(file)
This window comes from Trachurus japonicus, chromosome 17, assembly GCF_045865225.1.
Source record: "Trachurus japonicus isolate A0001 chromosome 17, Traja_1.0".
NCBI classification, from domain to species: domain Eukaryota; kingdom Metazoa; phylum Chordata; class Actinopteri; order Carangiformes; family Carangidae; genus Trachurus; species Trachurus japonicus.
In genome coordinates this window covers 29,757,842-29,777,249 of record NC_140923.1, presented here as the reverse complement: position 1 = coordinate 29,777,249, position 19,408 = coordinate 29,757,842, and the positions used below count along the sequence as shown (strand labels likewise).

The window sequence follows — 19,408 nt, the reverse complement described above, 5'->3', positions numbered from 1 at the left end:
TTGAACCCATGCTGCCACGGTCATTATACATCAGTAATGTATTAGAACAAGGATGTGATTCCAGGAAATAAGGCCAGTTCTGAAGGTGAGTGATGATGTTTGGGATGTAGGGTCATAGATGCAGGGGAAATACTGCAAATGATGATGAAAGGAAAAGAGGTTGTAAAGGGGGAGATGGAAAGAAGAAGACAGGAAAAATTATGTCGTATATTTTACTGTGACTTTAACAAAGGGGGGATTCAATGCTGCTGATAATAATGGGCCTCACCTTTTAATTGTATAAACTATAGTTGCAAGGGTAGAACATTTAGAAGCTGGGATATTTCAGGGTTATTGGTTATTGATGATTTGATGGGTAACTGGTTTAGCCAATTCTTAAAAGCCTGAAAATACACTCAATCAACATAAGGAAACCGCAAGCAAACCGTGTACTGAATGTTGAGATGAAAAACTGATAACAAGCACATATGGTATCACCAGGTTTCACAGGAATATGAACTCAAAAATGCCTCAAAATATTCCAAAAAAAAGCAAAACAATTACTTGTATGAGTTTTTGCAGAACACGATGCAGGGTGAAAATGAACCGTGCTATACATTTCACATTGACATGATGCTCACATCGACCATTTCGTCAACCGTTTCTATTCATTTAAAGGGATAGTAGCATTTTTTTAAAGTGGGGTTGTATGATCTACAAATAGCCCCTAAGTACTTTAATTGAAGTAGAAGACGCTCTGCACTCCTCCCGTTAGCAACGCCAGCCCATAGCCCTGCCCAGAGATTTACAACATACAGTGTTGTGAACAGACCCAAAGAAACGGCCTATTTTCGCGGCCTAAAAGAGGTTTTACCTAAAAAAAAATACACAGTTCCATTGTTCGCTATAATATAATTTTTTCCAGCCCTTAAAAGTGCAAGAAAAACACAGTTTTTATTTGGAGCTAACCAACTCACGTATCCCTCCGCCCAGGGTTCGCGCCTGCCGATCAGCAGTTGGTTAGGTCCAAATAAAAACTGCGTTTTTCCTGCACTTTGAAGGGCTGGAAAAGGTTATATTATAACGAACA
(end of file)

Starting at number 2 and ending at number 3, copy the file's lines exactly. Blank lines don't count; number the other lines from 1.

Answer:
Source record: "Trachurus japonicus isolate A0001 chromosome 17, Traja_1.0".
NCBI classification, from domain to species: domain Eukaryota; kingdom Metazoa; phylum Chordata; class Actinopteri; order Carangiformes; family Carangidae; genus Trachurus; species Trachurus japonicus.